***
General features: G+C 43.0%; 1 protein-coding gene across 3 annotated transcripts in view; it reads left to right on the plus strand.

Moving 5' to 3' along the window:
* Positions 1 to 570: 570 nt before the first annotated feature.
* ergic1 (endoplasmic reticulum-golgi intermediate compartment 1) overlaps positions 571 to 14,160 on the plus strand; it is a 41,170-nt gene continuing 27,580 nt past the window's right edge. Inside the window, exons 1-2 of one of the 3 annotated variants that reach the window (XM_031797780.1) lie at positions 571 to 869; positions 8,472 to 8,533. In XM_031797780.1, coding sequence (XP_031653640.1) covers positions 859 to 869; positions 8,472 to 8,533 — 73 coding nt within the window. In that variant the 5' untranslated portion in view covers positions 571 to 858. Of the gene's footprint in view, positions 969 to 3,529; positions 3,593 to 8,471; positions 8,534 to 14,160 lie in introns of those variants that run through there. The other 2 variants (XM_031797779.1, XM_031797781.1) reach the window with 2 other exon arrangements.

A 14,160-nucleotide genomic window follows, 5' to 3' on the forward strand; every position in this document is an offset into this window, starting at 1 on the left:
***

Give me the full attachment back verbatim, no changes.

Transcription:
General features: G+C 43.0%; 1 protein-coding gene across 3 annotated transcripts in view; it reads left to right on the plus strand.

Moving 5' to 3' along the window:
* Positions 1 to 570: 570 nt before the first annotated feature.
* ergic1 (endoplasmic reticulum-golgi intermediate compartment 1) overlaps positions 571 to 14,160 on the plus strand; it is a 41,170-nt gene continuing 27,580 nt past the window's right edge. Inside the window, exons 1-2 of one of the 3 annotated variants that reach the window (XM_031797780.1) lie at positions 571 to 869; positions 8,472 to 8,533. In XM_031797780.1, coding sequence (XP_031653640.1) covers positions 859 to 869; positions 8,472 to 8,533 — 73 coding nt within the window. In that variant the 5' untranslated portion in view covers positions 571 to 858. Of the gene's footprint in view, positions 969 to 3,529; positions 3,593 to 8,471; positions 8,534 to 14,160 lie in introns of those variants that run through there. The other 2 variants (XM_031797779.1, XM_031797781.1) reach the window with 2 other exon arrangements.

A 14,160-nucleotide genomic window follows, 5' to 3' on the forward strand; every position in this document is an offset into this window, starting at 1 on the left: